Jenilee Matz has a master’s degree in public health and worked for the Centers for Disease Control and Prevention (CDC) as a health communications specialist. She writes for several health publications including Everyday Health, HealthDay, and Diabetic Connect.
People with diabetes know that a certain amount of ups and downs in blood sugar is normal. Your blood sugar can rise or drop if you're sick, stressed, exercise, or eat at a different time than usual.
If you notice your blood sugar is higher than your target number often, it's time to see your doctor. This may be a sign that your diabetes care plan is not working.
Some people still have spikes in blood sugar in the early morning hours for reasons that aren't so clear. This is more common in people with type 1 diabetes, but it can also affect people with type 2 diabetes. Here are common causes and solutions for morning high blood sugar:
The dawn phenomenon
The problem: A natural rise in blood sugar that happens between 4 a.m. and 8 a.m. Our bodies start doing things to get ready for the day by releasing hormones, then blood sugar rises, which may be caused by the liver producing glucose. This can be frustrating for people with diabetes because blood sugar may be high on some mornings no matter what you ate or how much you exercised the day before.
The solution: Treatment from your doctor can help. Your doctor can adjust your insulin so that peak action happens in the morning hours if you have type 1 diabetes. For people with type 2 diabetes, oral medications may help reduce how much glucose the liver releases in the early hours.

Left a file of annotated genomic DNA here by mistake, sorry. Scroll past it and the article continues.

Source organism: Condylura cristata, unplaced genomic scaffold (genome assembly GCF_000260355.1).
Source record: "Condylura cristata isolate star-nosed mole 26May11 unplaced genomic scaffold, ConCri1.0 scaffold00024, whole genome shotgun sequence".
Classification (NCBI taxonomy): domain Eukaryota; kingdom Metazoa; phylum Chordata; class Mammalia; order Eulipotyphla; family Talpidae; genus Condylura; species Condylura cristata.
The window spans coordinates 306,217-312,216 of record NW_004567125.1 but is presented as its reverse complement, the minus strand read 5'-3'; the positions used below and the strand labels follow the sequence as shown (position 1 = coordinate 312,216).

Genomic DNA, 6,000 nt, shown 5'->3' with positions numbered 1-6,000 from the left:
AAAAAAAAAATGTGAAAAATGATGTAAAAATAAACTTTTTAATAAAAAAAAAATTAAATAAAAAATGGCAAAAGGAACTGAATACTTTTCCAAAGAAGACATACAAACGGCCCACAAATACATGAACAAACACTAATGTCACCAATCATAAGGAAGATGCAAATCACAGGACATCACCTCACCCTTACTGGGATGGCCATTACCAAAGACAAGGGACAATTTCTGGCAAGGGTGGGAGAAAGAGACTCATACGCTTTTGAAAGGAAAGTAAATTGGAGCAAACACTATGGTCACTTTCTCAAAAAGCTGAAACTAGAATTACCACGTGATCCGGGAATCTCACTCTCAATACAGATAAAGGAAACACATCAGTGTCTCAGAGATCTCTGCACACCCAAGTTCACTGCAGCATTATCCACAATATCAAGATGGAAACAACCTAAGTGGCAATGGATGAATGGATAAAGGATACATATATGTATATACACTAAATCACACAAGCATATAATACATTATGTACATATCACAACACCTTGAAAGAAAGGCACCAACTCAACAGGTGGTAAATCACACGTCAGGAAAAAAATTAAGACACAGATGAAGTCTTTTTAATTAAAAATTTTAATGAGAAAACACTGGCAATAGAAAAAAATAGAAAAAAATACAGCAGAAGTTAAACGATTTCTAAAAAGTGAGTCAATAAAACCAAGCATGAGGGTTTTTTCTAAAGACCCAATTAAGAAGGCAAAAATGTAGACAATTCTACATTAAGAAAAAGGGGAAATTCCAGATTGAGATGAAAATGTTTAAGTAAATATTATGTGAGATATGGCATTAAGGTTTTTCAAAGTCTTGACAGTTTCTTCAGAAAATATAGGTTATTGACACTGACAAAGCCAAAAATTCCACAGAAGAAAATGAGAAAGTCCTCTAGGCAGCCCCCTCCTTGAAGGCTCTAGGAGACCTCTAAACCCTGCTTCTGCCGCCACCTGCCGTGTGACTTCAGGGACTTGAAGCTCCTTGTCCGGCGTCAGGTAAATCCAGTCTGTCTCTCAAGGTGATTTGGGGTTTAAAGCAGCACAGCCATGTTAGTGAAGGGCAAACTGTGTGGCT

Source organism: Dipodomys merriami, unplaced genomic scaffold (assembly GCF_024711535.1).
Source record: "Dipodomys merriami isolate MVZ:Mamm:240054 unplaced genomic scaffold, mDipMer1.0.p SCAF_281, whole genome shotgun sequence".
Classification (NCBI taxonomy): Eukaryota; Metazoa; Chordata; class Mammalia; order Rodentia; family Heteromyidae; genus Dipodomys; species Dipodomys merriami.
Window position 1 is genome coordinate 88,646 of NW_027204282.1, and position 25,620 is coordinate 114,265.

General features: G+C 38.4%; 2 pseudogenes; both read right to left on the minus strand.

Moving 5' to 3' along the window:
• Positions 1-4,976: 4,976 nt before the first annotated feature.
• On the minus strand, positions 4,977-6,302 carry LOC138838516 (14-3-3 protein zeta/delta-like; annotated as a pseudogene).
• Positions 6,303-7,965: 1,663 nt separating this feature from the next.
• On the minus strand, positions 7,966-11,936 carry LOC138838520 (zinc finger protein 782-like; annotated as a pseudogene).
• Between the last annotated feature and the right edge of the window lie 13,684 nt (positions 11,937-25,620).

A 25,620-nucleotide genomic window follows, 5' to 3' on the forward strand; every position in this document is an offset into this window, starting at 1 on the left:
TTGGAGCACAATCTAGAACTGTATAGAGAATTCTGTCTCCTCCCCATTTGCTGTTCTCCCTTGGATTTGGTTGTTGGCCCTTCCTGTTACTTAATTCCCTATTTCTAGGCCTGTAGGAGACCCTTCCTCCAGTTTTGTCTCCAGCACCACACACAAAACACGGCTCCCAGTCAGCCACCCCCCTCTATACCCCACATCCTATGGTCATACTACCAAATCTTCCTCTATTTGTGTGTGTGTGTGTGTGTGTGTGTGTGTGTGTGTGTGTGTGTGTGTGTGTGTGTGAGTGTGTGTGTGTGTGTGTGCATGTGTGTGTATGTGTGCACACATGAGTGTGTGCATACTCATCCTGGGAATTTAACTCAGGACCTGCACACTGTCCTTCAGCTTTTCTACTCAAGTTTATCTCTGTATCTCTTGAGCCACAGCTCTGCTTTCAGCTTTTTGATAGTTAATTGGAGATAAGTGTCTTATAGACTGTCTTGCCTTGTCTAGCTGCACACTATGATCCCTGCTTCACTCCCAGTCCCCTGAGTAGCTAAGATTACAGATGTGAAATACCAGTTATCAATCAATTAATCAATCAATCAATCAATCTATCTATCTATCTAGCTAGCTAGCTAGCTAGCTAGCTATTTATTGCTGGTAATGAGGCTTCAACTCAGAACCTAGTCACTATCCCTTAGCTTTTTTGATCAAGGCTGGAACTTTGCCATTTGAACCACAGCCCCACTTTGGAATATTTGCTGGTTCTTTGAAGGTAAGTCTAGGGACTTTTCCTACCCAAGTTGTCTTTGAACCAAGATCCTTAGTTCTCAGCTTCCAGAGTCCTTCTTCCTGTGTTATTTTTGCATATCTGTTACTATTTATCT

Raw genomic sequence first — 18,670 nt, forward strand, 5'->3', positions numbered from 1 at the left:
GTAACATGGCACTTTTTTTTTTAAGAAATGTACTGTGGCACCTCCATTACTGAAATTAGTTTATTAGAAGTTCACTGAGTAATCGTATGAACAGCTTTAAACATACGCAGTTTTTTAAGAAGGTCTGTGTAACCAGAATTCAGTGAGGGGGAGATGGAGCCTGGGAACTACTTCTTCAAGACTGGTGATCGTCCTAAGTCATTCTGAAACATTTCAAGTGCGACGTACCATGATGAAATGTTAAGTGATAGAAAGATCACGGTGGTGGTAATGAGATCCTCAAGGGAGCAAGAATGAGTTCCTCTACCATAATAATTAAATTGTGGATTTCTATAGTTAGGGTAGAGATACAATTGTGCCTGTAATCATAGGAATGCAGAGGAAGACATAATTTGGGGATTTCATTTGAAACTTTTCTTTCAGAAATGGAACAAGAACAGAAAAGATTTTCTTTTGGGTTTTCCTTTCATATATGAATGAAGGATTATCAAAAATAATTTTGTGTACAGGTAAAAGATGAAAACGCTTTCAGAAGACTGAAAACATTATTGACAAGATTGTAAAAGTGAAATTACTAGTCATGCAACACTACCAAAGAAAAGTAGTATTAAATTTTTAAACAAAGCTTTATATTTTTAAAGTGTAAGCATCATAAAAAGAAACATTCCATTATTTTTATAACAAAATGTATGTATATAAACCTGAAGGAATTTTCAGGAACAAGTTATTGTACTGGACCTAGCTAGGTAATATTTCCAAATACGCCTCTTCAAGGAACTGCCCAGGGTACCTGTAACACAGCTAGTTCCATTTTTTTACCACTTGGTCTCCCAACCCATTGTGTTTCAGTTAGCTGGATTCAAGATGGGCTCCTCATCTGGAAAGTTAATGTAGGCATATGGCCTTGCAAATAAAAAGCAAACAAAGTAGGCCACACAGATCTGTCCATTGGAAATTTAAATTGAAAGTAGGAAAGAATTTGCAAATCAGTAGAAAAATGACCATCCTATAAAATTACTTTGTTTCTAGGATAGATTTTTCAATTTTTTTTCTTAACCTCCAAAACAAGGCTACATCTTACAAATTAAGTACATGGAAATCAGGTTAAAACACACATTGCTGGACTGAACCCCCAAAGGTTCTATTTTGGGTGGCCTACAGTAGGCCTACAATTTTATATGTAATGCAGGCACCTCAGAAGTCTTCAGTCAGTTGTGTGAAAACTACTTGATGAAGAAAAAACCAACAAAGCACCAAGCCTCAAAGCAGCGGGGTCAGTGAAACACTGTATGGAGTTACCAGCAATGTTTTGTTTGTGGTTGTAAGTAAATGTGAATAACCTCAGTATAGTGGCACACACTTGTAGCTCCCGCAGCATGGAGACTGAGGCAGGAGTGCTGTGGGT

The somogyi effect
The problem: The Somogyi effect explains that morning blood sugar highs are the result of how your body responds to a low blood sugar reaction (hypoglycemia) you had while you were sleeping. Overnight blood sugar lows are risky because you can sleep right through them. They can be caused by taking more insulin than needed, not eating enough food, or drinking alcohol.
The solution: Your doctor may suggest having a snack before bed to prevent nighttime low blood sugar. Or, he or she may tweak how much insulin you need to take at night.
The problem: Sometimes insulin can wear off overnight.
The solution: Your doctor can fix this problem by changing your insulin regimen.
Know that can be tricky to figure out which one of these causes is behind your morning blood sugar highs, though. Your doctor may ask you to check your blood sugar at 3 a.m. for a few nights in a row. Your 3 a.m. numbers will be compared to your blood sugar readings before bed and upon waking. Then your doctor may be able to make a diagnosis and fix the problem.